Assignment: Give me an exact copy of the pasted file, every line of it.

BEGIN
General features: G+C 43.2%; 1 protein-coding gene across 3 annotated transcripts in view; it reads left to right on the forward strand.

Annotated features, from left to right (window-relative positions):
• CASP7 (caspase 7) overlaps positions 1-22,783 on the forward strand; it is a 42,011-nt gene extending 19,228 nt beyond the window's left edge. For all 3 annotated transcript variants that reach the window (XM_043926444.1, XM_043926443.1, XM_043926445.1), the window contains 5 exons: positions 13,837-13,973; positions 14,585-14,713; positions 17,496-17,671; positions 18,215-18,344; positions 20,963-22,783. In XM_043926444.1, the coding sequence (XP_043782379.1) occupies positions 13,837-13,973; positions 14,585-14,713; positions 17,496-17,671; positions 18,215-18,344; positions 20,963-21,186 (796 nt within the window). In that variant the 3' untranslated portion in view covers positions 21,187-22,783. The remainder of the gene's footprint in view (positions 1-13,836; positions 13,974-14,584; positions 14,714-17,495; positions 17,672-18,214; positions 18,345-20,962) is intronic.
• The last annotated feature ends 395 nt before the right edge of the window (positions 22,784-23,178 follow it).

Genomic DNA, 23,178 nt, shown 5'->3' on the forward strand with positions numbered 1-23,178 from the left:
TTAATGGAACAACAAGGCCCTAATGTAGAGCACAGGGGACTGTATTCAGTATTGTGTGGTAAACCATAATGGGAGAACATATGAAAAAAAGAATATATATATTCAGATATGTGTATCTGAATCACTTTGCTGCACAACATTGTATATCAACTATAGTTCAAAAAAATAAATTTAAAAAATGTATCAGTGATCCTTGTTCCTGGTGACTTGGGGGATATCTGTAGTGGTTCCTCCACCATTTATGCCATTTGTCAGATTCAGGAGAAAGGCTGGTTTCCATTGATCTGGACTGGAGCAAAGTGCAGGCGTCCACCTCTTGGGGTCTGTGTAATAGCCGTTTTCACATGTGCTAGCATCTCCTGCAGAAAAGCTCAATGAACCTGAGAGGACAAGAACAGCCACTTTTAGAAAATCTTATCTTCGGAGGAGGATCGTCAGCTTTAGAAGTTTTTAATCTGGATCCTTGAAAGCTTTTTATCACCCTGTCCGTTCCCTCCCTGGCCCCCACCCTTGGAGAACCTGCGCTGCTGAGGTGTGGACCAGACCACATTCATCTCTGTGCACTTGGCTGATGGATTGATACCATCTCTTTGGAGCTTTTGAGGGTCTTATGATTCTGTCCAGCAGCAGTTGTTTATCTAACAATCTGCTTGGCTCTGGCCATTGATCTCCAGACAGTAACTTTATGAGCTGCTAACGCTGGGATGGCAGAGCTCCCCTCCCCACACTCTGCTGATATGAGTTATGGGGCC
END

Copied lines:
General features: G+C 43.2%; 1 protein-coding gene across 3 annotated transcripts in view; it reads left to right on the forward strand.

Annotated features, from left to right (window-relative positions):
• CASP7 (caspase 7) overlaps positions 1-22,783 on the forward strand; it is a 42,011-nt gene extending 19,228 nt beyond the window's left edge. For all 3 annotated transcript variants that reach the window (XM_043926444.1, XM_043926443.1, XM_043926445.1), the window contains 5 exons: positions 13,837-13,973; positions 14,585-14,713; positions 17,496-17,671; positions 18,215-18,344; positions 20,963-22,783. In XM_043926444.1, the coding sequence (XP_043782379.1) occupies positions 13,837-13,973; positions 14,585-14,713; positions 17,496-17,671; positions 18,215-18,344; positions 20,963-21,186 (796 nt within the window). In that variant the 3' untranslated portion in view covers positions 21,187-22,783. The remainder of the gene's footprint in view (positions 1-13,836; positions 13,974-14,584; positions 14,714-17,495; positions 17,672-18,214; positions 18,345-20,962) is intronic.
• The last annotated feature ends 395 nt before the right edge of the window (positions 22,784-23,178 follow it).

Genomic DNA, 23,178 nt, shown 5'->3' on the forward strand with positions numbered 1-23,178 from the left:
TTAATGGAACAACAAGGCCCTAATGTAGAGCACAGGGGACTGTATTCAGTATTGTGTGGTAAACCATAATGGGAGAACATATGAAAAAAAGAATATATATATTCAGATATGTGTATCTGAATCACTTTGCTGCACAACATTGTATATCAACTATAGTTCAAAAAAATAAATTTAAAAAATGTATCAGTGATCCTTGTTCCTGGTGACTTGGGGGATATCTGTAGTGGTTCCTCCACCATTTATGCCATTTGTCAGATTCAGGAGAAAGGCTGGTTTCCATTGATCTGGACTGGAGCAAAGTGCAGGCGTCCACCTCTTGGGGTCTGTGTAATAGCCGTTTTCACATGTGCTAGCATCTCCTGCAGAAAAGCTCAATGAACCTGAGAGGACAAGAACAGCCACTTTTAGAAAATCTTATCTTCGGAGGAGGATCGTCAGCTTTAGAAGTTTTTAATCTGGATCCTTGAAAGCTTTTTATCACCCTGTCCGTTCCCTCCCTGGCCCCCACCCTTGGAGAACCTGCGCTGCTGAGGTGTGGACCAGACCACATTCATCTCTGTGCACTTGGCTGATGGATTGATACCATCTCTTTGGAGCTTTTGAGGGTCTTATGATTCTGTCCAGCAGCAGTTGTTTATCTAACAATCTGCTTGGCTCTGGCCATTGATCTCCAGACAGTAACTTTATGAGCTGCTAACGCTGGGATGGCAGAGCTCCCCTCCCCACACTCTGCTGATATGAGTTATGGGGCC